New Yorker

Why Hasn’t Ted Cruz Responded to ‘The New Yorker’s’ “Uppity” Slur?

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“Uppity” is, to put it lightly, an ugly word. It’s got a long and unpleasant history in this country of being racially loaded, of being used to connote the idea of ethnic minorities — especially African Americans — getting above their station and challenging a white hegemony that should remain untouched. Unsurprisingly, its use in politics has been a particularly prominent issue throughout the Obama presidency, with the usual roll-call of right-wing dog whistlers — Rush Limbaugh, Glenn Beck, Sean Hannity — lining up to use, and then defend, the word in relation to Barack and Michelle Obama. With all this in mind, then, it was startling to see The New Yorker, of all publications, make an ass of itself this week in using the word to describe Republican presidential candidate Ted Cruz.
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The Best of Literary Criticism in 2014

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I’ll give it to you straight: 2014 was a weird year in literary criticism. There were a lot of “hybrid” pieces, the kind that I’m not altogether fond of. But there were, to be sure, a number of substantial essays and reviews that worked to open up possibilities in literary writing. Here, with mere hours remaining in the year, are the best pieces of literary criticism (that I can remember) from 2014. Did I miss something? Too bad. 2014 is over, and it doesn’t make sense to have two rage years in a row.
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The Case Against Typewriters

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First, Tom Hanks shocked and awed us with “Alan Bean Plus Four,” a casual reminder of baby boomer tyranny masquerading as short fiction in the New Yorker (of all places). Next, Hanks revealed that he is working on a collection of these gems, a book inspired by his perverse fetish for typewriters. Finally, the conductor of the Polar Express completed his reign of terror, his omne trium perfectum, by reminding us that the whole thing — both the New Yorker story and the collection of typewriter porn — is nothing but a setup for Hanx Writer, his already-existing, bestselling typewriter app for the iPad.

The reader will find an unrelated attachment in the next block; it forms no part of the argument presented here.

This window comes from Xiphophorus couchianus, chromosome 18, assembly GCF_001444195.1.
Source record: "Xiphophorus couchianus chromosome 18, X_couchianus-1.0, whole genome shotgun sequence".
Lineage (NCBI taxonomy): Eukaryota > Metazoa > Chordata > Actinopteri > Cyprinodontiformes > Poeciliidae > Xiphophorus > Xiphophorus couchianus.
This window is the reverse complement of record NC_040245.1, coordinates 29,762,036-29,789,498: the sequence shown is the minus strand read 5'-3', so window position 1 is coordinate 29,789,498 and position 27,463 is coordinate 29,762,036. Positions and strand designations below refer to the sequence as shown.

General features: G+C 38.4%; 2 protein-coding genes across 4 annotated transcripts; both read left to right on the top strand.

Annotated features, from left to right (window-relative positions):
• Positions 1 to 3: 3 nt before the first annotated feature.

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How Disastrous Is the FCC’s Threat to Net Neutrality? Incensed Experts Explain

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Though I risk journalistic suicide in sounding like the opening of a Carrie Bradshaw column, I’ll take a moment to compare the Internet to our ideal of New York City: mega-sites backed by billions of dollars and impoverished personal blogs coexist in the same overstuffed cesspool of ideas, beholden to the same, often frustrating, means of transportation to your screen/mind: the telecom companies. And just as New York City’s glorious socioeconomic clusterfuck is caving under capitalism’s current state of ridiculous — and just as finding a space to exist here has started to seem like a dirty game of bribing and moral concession — the Internet may likewise be closing its doors to those who don’t have the means to participate in the parade of desperation.
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